After three-straight losses left Yale with a 5-4-2 record in early December, the Bulldogs have gone 9-1-2 since. Goalie Alex Lyon has played all 12 of those games, and allowed just 16 goals (1.31 GAA) with a .949 save percentage and two shutouts.

8. Michigan (17-4-4, 8-2-2 B1G)
LAST WEEK: L vs. Michigan State 3-2 ot (Joe Louis Arena); W at Michigan State 4-1. THIS WEEK: at Wisconsin, at Wisconsin

The Wolverines have scored 49 third-period goals this season. That’s the same number of goals Princeton has scored in 23 games.

9. UMass Lowell (17-6-5, 10-4-4 Hockey East)
LAST WEEK: T vs. Northeastern 2-2 ot, L vs. New Hampshire 3-2. THIS WEEK: at Boston University, vs. Boston University

There’s a big divide between the top-five teams in Hockey East and the rest of the pack. Only four of those leaders will get the first week of the league tournament off. The River Hawks have four league games remaining – home-and-home series with Boston University and Boston College.

10. Denver (13-8-5, 9-5-2 NCHC)
LAST WEEK: Off. THIS WEEK: vs. North Dakota, vs. North Dakota

Chalking up a pair of wins for North Dakota when the Fighting Hawks visit Denver this weekend? Guess again. NoDak hasn’t swept a road series from the Pioneers since Nov. 21-22, 2003. That was so long ago, DU bounced back from those losses by beating Findlay six days later. We’re not making this up.

11. Boston University (16-7-4, 9-4-3 Hockey East)
LAST WEEK: W vs. Northeastern 3-1 (Beanpot), W at Massachusetts 6-3. THIS WEEK: vs. Boston College (Beanpot Championship), vs. UMass Lowell, at UMass Lowell

Hey Cam Newton, now that you’ve got some free time in the offseason, we encourage you to learn about Matt O’Connor – an example of how to conduct yourself with respect and perspective in difficult situations.

12. Harvard (13-6-3, 9-4-3 ECAC Hockey)
LAST WEEK: L vs. Boston College 3-2 (Beanpot), W at Brown 3-2, L at Yale 2-1. THIS WEEK: vs. Northeastern (Beanpot Third Place), vs. Rensselaer, vs. Union

At times this season Harvard has looked like a Frozen Four contender. Digging a little deeper shows five of the Crimson’s six losses are against Quinnipiac, BU, BC and Yale. That big game record is why we slot this team here.

13. Michigan Tech (16-7-5, 13-6-3 WCHA)
LAST WEEK: W vs. Lake Superior State 3-0, W vs. Lake Superior State 3-1. THIS WEEK: Off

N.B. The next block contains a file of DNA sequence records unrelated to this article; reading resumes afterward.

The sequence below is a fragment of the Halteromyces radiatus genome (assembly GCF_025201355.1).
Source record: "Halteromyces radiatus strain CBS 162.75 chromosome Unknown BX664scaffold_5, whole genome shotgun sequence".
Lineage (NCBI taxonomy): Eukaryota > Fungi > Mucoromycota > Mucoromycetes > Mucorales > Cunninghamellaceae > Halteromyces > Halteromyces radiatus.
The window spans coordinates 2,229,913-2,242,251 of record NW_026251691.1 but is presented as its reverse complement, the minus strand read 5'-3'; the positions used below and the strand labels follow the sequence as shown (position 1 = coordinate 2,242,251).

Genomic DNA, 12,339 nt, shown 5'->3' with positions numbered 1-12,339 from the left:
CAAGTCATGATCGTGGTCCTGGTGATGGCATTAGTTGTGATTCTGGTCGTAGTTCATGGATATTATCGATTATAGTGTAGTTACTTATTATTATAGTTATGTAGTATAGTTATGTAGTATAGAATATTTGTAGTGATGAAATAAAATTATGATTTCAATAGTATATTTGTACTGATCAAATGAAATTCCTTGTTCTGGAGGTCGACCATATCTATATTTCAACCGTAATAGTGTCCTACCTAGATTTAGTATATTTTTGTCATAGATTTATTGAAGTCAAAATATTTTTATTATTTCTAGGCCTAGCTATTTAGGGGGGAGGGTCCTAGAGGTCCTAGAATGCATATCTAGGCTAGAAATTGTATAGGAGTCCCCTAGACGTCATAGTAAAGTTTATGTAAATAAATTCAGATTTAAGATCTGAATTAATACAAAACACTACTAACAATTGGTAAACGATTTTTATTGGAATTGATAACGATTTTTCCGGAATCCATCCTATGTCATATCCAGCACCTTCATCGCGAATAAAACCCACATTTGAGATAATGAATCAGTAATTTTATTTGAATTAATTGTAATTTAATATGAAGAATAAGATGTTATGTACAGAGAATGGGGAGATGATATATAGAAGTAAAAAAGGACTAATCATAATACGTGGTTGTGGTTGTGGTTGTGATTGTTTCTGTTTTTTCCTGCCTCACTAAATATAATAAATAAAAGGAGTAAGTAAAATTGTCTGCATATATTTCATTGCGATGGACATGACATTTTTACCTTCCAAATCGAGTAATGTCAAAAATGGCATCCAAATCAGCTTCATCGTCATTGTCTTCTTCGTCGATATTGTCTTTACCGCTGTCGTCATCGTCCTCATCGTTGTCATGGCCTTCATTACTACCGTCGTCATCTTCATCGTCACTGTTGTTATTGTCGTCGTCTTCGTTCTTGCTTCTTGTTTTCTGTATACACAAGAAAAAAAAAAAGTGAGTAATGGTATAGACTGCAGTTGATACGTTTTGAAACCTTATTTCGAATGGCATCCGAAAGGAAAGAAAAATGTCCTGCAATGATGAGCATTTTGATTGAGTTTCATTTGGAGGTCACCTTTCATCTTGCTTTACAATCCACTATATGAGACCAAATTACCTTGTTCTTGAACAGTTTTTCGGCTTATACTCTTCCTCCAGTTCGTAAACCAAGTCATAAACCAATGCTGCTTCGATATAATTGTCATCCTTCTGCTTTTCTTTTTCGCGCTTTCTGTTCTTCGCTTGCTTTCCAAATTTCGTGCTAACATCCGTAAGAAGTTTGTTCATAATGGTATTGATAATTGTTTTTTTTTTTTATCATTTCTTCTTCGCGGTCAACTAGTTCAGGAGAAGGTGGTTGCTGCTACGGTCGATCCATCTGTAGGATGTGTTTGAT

Getting swept by visiting Alaska Anchorage in early December was an eye-opener for the Huskies. They’ve gone 7-1-4 since, with the only loss coming to Michigan in the Great Lakes Invitational title game in Detroit.

14. Minnesota State (15-10-5, 13-4-5 WCHA)
LAST WEEK: W vs. Bowling Green 5-1, L vs. Bowling Green 3-1. THIS WEEK: at Alabama-Huntsville, at Alabama-Huntsville

Safe to say the Mavericks are comfortable on home ice, especially in league play. Minnesota State is 10-2-0 against WCHA rivals in Mankato this season and in two-plus years in the revamped conference, the Mavs’ home mark in the circuit is a sparkling 34-4-2.

15. Penn State (17-8-3, 7-5-0 B1G)
LAST WEEK: L at Minnesota 4-1, W at Minnesota 5-3. THIS WEEK: at Michigan State, at Michigan State

The Nittany Lions snapped a four-game losing streak by beating Minnesota Saturday. They’ll have a good chance to build momentum heading into a season-ending series at Michigan. Prior to that Penn State has six games lined up against the bottom three teams in the Big Ten between now and March 11-12.

16. Bowling Green (16-9-6, 12-5-5 WCHA)
LAST WEEK: L at Minnesota State 5-1, W at Minnesota State 3-1. THIS WEEK: vs. Miami

You might want to have flexible postgame plans if you’re heading to a Falcons game. Bowling Green has played nine overtime games this season, seven of them at home.

17. Robert Morris (17-7-4, 14-4-4 Atlantic Hockey)
LAST WEEK: W at Sacred Heart 2-1, W at Sacred Heart 2-1. THIS WEEK: vs. Army West Point, vs. Army West Point

Senior forward Zac Lynch enters the Colonials’ weekend series vs. Army West Point with a nine-game point streak. The Pittsburgh native has at least one point in 26 of RMU’s 28 games to date this season.